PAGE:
Over the last five years, the early diagnosis rate in California did not change significantly, which is the opportunity for this proposal. 
    • TARGET -  Reducing disparities in lung cancer screening in high-risk patients by increasing access to CT scans in the community and outpatient setting for early detection lung cancer. Expected benefits include improved health and wellness and decreased incidence of patients diagnosed at later stages with lung cancer. 
    • GAPS - In 2021, the US Preventative Services Task Force (USPSTF) expanded the eligibility criteria for low-dose computed tomographic lung cancer screening to reduce racial disparities that resulted from the 2013 USPSTF criteria for lung cancer screening recommendations. The recommended changes will nearly double the number of people eligible for lung cancer screening.  Among smokers diagnosed with lung cancer, 32% of African Americans versus 56% of whites were eligible for screening with the previous screening criteria. This recommendations are not being consistently followed, especially during the time of the COVID-19 pandemic. Radiology access (e.g. appointment availability), prioritization of more acute scans, lack of education and awareness of new guidelines, and insurance/financial barriers complicate the problem. 
    • INTERVENTION - The Thoracic Surgery Oncology clinic is an ambulatory outpatient clinic with 2 RNs, 2 APP, and 5 MDs who assess, diagnose, and treat all stages of lung cancer. The target population is African American and/or other adults at high risk for lung cancer. The proposed intervention would implement financial, clinical support, education, and advocacy for early lung cancer screening. Long term, we would like to purchase a Lung GPS program that can be integrated into apex system for incidental lung nodule findings as well as database for follow up and surveillance. Funding for CT scan screening for scans is the goal to help build a case for a longer term solution. Other interventions include patient & clinician education seminars and increased marketing. Long-term ideas include mobile units for screening in the community, equip satellite clinics in high risk areas to provide screening for lung cancer in the underserved community. Potential barriers include lack of funding to provide access to screening, lack of access to radiology. The possible adverse effect to the program is finding that with proactive screening, the volume will be high and there is not available funds to cover the volume for those without access to screening. Patient safety is promoted as we have the clinical support to see the patient.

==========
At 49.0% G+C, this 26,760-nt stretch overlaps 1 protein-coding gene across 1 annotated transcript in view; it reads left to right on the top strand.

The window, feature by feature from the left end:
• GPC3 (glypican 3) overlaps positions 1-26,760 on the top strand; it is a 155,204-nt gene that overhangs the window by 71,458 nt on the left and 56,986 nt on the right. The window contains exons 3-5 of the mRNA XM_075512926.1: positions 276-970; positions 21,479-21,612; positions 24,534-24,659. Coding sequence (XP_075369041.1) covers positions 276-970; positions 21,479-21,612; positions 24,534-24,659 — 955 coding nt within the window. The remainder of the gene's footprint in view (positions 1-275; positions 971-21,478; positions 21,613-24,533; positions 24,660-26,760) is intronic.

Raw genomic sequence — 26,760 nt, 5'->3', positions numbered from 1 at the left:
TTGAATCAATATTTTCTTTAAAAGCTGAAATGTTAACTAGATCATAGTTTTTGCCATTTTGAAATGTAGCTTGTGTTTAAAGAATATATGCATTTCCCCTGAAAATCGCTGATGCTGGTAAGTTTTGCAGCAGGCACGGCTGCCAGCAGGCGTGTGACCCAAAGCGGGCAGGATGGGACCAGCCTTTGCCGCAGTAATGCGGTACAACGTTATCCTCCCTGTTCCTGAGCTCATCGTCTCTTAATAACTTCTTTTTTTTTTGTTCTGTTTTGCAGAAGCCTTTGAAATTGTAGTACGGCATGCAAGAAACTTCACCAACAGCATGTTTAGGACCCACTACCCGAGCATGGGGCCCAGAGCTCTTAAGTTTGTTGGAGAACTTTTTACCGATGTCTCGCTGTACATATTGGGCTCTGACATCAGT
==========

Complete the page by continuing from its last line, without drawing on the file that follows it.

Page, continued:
• PROPOSED EHR MODIFICATIONS- Lung GPS surveillance software integration. Clinical problems to solve with APeX- screening, and system to keep track of patients with incidental findings or smaller nodules. APeX tools (patient lists, reports) or workflows (orders, documentation, alerts) are you using now to achieve this goal? None.
    • COST - TBD
    • SUSTAINABILITY - If successful, this intervention will provide the baseline for a ROI proposal to sustain the project and seek government funding to use in high-risk and vulnerable populations. The number of incidental findings and level at which cancer is found could provide quantitative support for funding beyond the funding year. Key UCSF process owners are the Thoracic Surgery team, radiology? APEX team?
    • BUDGET - Key areas of the project that will require funding include software, payment for CT scan, marketing and education material.